Maine marine life expert films ‘Great Course’

BAR HARBOR — The Great Courses has partnered with the Smithsonian to produce a vivid exploration of the underwater world in Life in the World’s Oceans, a new video course taught by marine biologist Sean K. Todd, a professor at College of the Atlantic and director of COA marine research facility Allied Whale.

Giant worms, microorganisms that eat metal, faceless fish, giant sea spiders are all examples of marine life is otherworldly and fantastical. Life in the World’s Oceans takes viewers from the tiny phytoplankton that can only float at the whim of wind and currents to the giant gray whale that migrates 16,000 kilometers each year, and brings them face to face with everything in between.

“Even if you live in the most landlocked area, you feel the influence of the ocean, its effects on climate, the air that you breathe, or maybe just the fish that you eat,” Todd said. “As a community of species, we are extremely lucky to live on a planet that possesses an ocean so bountiful.”

Created in close consultation with Don Wilson, curator emeritus from the Smithsonian Natural History Museum, Life in the World’s Oceans offers viewers a look into the complex lives of marine mammals. Drawing on Todd’s own research and field experience, and enhanced by visuals from the Smithsonian, the course features 30 lectures, which work together to provide a comprehensive overview of the subject.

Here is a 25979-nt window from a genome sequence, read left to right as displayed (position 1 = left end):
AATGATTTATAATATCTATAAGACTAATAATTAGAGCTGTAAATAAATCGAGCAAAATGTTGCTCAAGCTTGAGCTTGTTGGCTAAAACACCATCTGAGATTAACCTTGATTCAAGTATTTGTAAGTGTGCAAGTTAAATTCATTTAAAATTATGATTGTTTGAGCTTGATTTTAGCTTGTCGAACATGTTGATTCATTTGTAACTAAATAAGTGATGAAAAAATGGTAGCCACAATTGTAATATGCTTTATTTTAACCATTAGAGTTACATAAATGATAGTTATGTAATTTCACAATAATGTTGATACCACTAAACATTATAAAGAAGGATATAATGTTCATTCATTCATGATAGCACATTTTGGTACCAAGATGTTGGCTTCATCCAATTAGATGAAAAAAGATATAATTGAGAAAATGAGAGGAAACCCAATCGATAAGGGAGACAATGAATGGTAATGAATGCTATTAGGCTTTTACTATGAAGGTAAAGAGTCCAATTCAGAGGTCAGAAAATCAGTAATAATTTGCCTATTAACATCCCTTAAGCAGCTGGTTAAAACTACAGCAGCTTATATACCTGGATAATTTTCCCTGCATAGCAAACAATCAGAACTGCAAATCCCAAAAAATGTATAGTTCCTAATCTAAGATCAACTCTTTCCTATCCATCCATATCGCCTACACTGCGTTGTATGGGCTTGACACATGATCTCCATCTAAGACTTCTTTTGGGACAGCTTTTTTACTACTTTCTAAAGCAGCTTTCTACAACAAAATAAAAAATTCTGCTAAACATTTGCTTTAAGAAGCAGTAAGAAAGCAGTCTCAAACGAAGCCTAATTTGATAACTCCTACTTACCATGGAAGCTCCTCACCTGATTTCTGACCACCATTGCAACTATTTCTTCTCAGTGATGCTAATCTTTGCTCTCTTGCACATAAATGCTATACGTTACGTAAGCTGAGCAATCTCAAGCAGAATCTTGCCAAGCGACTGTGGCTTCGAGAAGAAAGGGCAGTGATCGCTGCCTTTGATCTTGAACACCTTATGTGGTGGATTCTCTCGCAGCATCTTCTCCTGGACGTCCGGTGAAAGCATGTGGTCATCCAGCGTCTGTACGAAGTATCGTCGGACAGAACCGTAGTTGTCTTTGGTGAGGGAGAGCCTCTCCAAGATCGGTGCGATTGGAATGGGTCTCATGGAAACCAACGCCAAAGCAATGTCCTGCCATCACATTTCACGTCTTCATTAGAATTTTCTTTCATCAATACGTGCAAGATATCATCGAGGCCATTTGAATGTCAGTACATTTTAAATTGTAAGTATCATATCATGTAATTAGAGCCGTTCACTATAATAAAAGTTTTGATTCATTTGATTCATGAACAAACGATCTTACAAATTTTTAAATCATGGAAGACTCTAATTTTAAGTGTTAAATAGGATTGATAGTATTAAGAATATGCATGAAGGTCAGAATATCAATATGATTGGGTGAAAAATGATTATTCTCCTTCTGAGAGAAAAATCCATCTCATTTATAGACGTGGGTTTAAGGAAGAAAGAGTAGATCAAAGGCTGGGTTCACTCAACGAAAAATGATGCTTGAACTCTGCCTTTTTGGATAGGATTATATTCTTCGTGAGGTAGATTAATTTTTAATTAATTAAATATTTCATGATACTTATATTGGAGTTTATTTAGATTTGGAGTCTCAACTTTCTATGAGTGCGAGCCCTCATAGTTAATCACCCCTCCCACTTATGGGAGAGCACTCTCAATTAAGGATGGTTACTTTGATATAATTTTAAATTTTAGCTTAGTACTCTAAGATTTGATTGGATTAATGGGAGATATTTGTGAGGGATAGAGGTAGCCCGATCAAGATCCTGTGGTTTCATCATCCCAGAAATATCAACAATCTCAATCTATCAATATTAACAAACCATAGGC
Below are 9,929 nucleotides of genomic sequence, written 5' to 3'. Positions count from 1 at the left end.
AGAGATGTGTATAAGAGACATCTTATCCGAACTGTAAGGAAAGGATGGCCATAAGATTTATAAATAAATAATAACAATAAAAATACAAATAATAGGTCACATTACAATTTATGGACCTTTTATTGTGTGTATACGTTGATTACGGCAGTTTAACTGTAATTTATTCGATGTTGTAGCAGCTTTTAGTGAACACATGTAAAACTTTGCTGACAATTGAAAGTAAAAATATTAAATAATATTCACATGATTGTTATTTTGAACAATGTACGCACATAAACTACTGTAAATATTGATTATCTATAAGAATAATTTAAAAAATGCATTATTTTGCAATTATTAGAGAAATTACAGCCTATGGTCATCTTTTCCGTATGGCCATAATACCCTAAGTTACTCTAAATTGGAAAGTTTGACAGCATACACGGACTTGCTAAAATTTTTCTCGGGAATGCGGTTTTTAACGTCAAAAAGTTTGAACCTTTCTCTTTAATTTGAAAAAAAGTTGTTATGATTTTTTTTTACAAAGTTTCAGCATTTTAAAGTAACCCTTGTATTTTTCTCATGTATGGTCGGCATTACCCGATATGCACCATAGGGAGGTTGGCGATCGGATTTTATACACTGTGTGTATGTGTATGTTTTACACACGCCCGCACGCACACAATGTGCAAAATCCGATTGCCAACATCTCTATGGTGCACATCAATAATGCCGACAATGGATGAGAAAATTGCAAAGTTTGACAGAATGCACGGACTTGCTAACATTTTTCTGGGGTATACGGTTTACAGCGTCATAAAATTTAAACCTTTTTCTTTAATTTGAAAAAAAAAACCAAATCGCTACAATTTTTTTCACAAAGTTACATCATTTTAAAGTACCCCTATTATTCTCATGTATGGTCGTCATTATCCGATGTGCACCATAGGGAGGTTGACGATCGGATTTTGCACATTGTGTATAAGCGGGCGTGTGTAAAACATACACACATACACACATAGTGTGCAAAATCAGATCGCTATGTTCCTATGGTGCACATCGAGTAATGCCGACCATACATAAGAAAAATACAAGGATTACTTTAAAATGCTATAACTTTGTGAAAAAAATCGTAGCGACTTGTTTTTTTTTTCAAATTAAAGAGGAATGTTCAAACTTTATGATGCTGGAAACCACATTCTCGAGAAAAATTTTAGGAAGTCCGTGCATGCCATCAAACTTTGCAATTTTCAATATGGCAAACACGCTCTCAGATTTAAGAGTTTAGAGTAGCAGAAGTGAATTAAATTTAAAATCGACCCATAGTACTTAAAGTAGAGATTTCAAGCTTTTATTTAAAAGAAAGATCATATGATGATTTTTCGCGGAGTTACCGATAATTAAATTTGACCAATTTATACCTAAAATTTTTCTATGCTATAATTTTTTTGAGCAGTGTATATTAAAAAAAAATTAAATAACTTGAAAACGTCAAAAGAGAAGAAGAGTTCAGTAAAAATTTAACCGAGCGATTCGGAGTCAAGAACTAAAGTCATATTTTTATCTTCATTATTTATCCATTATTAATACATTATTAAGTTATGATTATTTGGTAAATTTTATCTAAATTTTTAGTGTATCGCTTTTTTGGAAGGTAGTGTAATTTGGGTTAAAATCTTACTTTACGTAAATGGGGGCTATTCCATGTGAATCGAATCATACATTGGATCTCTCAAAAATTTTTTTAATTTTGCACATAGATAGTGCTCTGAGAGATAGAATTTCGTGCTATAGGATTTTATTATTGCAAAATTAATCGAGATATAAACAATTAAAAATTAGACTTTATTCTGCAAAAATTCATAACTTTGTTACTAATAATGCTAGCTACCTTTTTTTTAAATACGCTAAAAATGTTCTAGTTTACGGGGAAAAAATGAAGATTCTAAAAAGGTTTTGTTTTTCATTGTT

Todd explores the variety of life in the seas and shares what has only recently been learned about biology, evolution, life cycles and adaptations, starting with the ocean itself.

Swimming with dolphins, talking to whales, touring the barrier reef, plunging the depths of the seas, these are experiences that very few people get to share. With Life in the World’s Oceans, viewers get an unprecedented chance to get up close and personal with the underwater world, so they can better understand and appreciate that environment.

Sean K. Todd holds the Steven K. Katona Chair in Marine Sciences at College of the Atlantic. Todd received a joint honours undergraduate degree in marine biology and oceanography from Bangor University in the United Kingdom and his master’s and doctoral degrees in biopsychology at Memorial University of Newfoundland. He joined College of the Atlantic as a faculty member in biology and marine mammals and became the inaugural holder of the Katona Chair in 2006. That same year, he also became director of COA Allied Whale, which includes the Marine Mammal Stranding Response Program, one of two programs responsible for stranding response in Maine. Todd has authored or coauthored numerous papers, and his work has been featured in the media.

College of the Atlantic is the first college in the U.S. to focus on the relationship between humans and the environment. The intentionally small school of 350 students and 35 faculty members offers a Bachelor of Arts degree in human ecology, the study of how humans interact with our natural, social and technological environments. Each student develops their own course of study in human ecology, collaborating and innovating across multiple disciplines. Both The Sierra Club and The Princeton Review named College of the Atlantic the No. 1 Green College in the United States in 2016 and 2017. Visit

Allied Whale, College of the Atlantic’s marine mammal research group, promotes the effective conservation of marine mammal populations and their habitats while providing students with field-based educational opportunities. Founded in 1972 by Steven Katona, Allied Whale has been instrumental in establishing essential research techniques that are now adopted worldwide. Comprised of COA faculty, staff, students, senior researchers and research associates, Allied Whale remains dedicated to collaborative research and the international exchange of scientific information.

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